At this point in Abraham’s life he has seen God so clearly work in so many ways that he has no doubt God will provide for Isaac. The servant will be released from his oath if he can’t find a woman to accompany him back to Canaan, but it’s really a moot point because God has been faithful, He is faithful, and He will continue to be faithful here. The servant will find a wife for Isaac because God will ensure it. God wouldn’t have promised Abraham to give Canaan to his descendants if He didn’t plan on providing a wife for Isaac. Abraham’s faith is clearly on display in his words to his servant.
The servant packs up a large load of expensive gifts and takes ten camels and some other servants and heads out to Mesopotamia. The trip is roughly 500 miles and probably takes around a month.
He comes to his destination around evening time when women go out to draw water. He has his caravan stop by the well just outside the city and prays. He prays that God will show him what woman is to be Isaac’s wife. He prays specifically that God identify the woman by having her answer his request for a drink with, “Drink, and I will water your camels also.” We will later find out that he utters this prayer silently (45).
Before he is even done praying (God answers his prayer before he even utters it – the timing is such that she likely has to head for the well before the servant prays – “…for your Father knows what you need before you ask Him” – Matt 6:8), a woman comes out with a jar on her shoulder (she is probably in a group of women as that would be customary for protection – the text describes only her perhaps because she is the one the servant notices). The servant sees that she is very beautiful (interesting to consider what the servant would have done if the first woman coming out of the city was “very homely”) and he watches her go down to the well and fill her jar and start to come back.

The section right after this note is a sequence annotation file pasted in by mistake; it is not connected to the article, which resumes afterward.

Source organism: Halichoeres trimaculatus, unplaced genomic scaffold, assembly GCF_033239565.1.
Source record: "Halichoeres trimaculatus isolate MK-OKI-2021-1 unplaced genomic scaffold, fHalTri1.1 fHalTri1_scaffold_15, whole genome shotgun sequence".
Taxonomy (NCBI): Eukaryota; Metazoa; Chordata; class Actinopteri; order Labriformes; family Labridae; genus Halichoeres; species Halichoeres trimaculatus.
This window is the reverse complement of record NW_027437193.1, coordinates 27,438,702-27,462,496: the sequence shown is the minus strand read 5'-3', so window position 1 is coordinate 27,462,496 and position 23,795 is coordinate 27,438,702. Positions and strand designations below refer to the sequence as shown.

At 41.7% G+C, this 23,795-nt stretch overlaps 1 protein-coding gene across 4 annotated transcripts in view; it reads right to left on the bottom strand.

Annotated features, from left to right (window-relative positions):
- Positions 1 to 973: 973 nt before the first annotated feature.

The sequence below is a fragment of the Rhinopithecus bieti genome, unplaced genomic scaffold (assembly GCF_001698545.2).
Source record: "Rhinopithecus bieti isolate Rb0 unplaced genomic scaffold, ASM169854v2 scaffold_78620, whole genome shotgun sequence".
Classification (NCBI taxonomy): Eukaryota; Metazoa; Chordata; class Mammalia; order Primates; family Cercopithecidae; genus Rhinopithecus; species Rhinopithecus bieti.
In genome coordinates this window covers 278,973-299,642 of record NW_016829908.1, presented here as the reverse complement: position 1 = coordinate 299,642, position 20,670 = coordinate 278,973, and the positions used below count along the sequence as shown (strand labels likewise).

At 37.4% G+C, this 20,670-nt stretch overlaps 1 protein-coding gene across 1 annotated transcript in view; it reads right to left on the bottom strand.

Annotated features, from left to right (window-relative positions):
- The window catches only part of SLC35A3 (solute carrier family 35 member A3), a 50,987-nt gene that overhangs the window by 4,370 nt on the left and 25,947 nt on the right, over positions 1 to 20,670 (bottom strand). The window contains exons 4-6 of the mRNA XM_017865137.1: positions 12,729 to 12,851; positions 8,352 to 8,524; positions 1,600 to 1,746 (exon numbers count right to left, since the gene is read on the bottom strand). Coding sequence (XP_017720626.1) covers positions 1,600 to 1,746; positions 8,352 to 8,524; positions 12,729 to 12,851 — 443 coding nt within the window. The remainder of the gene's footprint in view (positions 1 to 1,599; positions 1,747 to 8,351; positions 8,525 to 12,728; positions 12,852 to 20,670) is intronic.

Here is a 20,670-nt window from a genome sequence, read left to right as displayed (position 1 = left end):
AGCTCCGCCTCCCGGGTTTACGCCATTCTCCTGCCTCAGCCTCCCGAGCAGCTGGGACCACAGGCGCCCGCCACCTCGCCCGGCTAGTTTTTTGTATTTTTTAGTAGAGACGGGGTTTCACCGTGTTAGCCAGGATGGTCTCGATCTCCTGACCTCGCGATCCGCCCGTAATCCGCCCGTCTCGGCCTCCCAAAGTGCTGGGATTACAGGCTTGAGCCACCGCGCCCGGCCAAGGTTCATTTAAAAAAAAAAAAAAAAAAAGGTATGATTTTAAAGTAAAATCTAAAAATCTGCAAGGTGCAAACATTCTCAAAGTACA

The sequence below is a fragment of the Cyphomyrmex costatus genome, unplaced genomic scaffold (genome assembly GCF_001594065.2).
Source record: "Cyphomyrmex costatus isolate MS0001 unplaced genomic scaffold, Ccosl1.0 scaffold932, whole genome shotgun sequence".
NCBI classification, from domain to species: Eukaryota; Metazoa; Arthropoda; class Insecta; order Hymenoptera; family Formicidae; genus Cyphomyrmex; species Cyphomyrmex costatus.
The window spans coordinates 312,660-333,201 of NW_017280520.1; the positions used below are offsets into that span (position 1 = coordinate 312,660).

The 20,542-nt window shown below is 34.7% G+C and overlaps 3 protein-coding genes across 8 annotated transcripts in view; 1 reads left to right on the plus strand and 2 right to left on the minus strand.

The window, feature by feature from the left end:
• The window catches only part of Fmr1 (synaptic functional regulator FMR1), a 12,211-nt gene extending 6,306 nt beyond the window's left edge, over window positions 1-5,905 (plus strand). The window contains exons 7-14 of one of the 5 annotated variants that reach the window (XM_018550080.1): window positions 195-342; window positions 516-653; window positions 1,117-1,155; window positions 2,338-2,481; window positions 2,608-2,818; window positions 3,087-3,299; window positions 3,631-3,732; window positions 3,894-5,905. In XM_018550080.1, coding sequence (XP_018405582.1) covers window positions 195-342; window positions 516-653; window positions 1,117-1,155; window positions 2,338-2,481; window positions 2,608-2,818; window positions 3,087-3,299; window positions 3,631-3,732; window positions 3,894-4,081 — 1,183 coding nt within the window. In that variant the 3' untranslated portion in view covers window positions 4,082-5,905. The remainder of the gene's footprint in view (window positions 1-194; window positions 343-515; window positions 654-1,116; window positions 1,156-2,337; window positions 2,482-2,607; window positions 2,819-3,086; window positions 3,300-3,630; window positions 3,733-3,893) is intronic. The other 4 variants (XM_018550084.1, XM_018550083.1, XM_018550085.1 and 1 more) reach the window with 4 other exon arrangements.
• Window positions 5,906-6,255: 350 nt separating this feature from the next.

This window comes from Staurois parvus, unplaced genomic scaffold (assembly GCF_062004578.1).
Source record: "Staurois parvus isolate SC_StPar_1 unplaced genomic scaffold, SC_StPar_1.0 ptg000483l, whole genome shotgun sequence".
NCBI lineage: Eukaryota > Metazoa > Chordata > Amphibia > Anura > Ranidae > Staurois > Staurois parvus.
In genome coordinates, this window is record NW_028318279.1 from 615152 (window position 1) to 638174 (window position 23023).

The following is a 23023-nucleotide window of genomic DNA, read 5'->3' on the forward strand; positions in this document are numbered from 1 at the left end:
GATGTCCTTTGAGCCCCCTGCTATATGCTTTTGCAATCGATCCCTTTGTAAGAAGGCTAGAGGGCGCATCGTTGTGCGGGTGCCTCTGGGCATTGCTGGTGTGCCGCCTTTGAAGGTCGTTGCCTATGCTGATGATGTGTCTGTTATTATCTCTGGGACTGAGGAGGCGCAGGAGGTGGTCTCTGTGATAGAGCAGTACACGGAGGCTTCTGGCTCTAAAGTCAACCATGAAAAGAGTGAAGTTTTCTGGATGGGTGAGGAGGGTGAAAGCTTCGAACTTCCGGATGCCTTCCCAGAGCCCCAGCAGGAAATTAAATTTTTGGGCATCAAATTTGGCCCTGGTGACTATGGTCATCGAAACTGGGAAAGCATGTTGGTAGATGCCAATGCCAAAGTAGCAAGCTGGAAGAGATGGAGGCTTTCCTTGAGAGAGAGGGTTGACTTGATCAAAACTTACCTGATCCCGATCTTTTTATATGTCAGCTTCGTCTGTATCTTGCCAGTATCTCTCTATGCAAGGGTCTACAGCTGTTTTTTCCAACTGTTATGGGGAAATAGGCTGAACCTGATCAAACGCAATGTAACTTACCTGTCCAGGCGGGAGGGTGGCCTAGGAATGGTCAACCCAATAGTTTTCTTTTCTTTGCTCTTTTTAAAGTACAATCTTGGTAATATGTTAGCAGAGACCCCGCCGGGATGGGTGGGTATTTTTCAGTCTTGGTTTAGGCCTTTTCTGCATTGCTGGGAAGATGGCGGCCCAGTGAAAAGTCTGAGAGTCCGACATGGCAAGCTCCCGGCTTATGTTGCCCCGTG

The servant runs to her (numerous people in this story run – there is a sense of urgency to the whole event) and asks her for a drink. The woman – whose name is Rebekah – replies to him, “Drink, my lord.” After he drinks, she says, “I will draw also for your camels until they have finished drinking.” She then goes back and forth to the well and fills the trough for his camels to drink. [Something to consider: he has TEN camels. Her jar likely holds around three gallons (8 lbs per gallon plus the weight of the jar). A camel that has gone without water for several days can drink up to 25 gallons. There is no way to know how thirsty the camels are, but her offer to water all the camels until they are finished drinking is an amazing act of hospitality.]